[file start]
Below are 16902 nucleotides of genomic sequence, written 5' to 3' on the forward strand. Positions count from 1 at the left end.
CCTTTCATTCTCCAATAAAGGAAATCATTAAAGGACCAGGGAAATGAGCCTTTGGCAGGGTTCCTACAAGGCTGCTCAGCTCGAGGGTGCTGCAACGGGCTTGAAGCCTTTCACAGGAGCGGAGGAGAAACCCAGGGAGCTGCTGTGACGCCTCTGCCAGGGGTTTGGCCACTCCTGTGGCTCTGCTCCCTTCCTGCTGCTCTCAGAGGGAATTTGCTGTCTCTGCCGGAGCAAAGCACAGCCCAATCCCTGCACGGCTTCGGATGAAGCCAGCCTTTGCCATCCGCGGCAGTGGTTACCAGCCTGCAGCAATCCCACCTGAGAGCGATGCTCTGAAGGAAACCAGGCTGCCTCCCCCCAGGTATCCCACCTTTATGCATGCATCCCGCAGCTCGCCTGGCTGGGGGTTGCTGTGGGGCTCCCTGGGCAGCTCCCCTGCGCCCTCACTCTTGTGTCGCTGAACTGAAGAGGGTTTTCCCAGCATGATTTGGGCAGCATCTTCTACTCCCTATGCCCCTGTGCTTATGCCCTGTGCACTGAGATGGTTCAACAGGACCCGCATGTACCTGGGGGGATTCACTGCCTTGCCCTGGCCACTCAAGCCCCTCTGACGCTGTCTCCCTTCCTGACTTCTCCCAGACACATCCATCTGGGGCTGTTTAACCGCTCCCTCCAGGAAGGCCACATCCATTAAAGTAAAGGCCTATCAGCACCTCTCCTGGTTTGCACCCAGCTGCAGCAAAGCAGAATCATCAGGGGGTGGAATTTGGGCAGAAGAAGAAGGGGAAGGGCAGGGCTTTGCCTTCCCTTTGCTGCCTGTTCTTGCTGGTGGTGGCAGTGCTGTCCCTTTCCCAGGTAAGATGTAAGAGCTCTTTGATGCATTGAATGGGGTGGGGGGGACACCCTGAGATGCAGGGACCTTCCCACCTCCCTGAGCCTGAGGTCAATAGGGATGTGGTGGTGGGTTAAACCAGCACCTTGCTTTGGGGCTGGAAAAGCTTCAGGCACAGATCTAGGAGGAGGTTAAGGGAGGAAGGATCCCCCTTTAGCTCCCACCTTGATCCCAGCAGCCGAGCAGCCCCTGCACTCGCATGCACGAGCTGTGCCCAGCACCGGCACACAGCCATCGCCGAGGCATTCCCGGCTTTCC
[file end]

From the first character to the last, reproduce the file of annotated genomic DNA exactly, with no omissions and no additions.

Below are 16902 nucleotides of genomic sequence, written 5' to 3' on the forward strand. Positions count from 1 at the left end.
CCTTTCATTCTCCAATAAAGGAAATCATTAAAGGACCAGGGAAATGAGCCTTTGGCAGGGTTCCTACAAGGCTGCTCAGCTCGAGGGTGCTGCAACGGGCTTGAAGCCTTTCACAGGAGCGGAGGAGAAACCCAGGGAGCTGCTGTGACGCCTCTGCCAGGGGTTTGGCCACTCCTGTGGCTCTGCTCCCTTCCTGCTGCTCTCAGAGGGAATTTGCTGTCTCTGCCGGAGCAAAGCACAGCCCAATCCCTGCACGGCTTCGGATGAAGCCAGCCTTTGCCATCCGCGGCAGTGGTTACCAGCCTGCAGCAATCCCACCTGAGAGCGATGCTCTGAAGGAAACCAGGCTGCCTCCCCCCAGGTATCCCACCTTTATGCATGCATCCCGCAGCTCGCCTGGCTGGGGGTTGCTGTGGGGCTCCCTGGGCAGCTCCCCTGCGCCCTCACTCTTGTGTCGCTGAACTGAAGAGGGTTTTCCCAGCATGATTTGGGCAGCATCTTCTACTCCCTATGCCCCTGTGCTTATGCCCTGTGCACTGAGATGGTTCAACAGGACCCGCATGTACCTGGGGGGATTCACTGCCTTGCCCTGGCCACTCAAGCCCCTCTGACGCTGTCTCCCTTCCTGACTTCTCCCAGACACATCCATCTGGGGCTGTTTAACCGCTCCCTCCAGGAAGGCCACATCCATTAAAGTAAAGGCCTATCAGCACCTCTCCTGGTTTGCACCCAGCTGCAGCAAAGCAGAATCATCAGGGGGTGGAATTTGGGCAGAAGAAGAAGGGGAAGGGCAGGGCTTTGCCTTCCCTTTGCTGCCTGTTCTTGCTGGTGGTGGCAGTGCTGTCCCTTTCCCAGGTAAGATGTAAGAGCTCTTTGATGCATTGAATGGGGTGGGGGGGACACCCTGAGATGCAGGGACCTTCCCACCTCCCTGAGCCTGAGGTCAATAGGGATGTGGTGGTGGGTTAAACCAGCACCTTGCTTTGGGGCTGGAAAAGCTTCAGGCACAGATCTAGGAGGAGGTTAAGGGAGGAAGGATCCCCCTTTAGCTCCCACCTTGATCCCAGCAGCCGAGCAGCCCCTGCACTCGCATGCACGAGCTGTGCCCAGCACCGGCACACAGCCATCGCCGAGGCATTCCCGGCTTTCC